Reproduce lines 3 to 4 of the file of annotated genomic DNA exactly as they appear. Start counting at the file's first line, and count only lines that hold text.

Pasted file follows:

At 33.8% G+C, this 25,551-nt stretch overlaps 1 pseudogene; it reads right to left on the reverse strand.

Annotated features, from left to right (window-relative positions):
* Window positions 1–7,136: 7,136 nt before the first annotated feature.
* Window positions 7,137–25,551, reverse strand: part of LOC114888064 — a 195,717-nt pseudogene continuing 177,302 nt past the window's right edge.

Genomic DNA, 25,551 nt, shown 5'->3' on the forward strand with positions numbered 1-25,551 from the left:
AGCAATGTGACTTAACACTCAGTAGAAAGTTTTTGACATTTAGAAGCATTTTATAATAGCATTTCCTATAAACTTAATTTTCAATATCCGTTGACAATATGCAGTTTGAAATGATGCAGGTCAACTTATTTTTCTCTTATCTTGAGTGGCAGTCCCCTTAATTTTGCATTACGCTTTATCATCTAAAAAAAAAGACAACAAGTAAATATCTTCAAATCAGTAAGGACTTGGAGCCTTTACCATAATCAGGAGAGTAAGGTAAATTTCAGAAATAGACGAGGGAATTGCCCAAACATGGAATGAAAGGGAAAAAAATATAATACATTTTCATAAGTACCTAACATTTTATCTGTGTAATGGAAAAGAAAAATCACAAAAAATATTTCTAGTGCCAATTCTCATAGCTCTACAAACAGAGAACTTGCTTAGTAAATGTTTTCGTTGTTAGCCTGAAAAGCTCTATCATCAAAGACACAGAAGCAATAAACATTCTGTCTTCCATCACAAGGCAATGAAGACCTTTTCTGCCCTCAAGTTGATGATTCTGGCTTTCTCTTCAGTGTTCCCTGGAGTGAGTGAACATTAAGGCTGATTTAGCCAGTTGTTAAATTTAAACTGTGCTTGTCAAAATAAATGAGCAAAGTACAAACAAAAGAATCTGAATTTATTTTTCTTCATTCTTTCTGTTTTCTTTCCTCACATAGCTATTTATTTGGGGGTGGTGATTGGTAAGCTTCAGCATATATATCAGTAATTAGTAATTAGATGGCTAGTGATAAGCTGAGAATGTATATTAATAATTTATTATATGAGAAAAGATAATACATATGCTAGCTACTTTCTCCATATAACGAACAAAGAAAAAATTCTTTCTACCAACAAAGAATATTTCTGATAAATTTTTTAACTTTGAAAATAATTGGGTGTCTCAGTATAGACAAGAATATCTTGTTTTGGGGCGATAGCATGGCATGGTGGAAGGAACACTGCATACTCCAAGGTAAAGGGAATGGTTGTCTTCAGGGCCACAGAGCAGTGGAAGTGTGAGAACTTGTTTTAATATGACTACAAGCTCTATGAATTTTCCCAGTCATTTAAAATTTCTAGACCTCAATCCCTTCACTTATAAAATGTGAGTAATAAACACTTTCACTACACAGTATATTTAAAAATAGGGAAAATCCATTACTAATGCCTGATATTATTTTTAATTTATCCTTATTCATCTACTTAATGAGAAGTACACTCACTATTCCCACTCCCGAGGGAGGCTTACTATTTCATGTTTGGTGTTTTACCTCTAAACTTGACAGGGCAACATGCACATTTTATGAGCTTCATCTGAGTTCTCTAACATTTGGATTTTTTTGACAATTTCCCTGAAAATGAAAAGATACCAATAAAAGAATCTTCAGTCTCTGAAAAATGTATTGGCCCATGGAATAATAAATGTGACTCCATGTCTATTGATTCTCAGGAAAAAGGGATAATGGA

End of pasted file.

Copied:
* Window positions 1–7,136: 7,136 nt before the first annotated feature.
* Window positions 7,137–25,551, reverse strand: part of LOC114888064 — a 195,717-nt pseudogene continuing 177,302 nt past the window's right edge.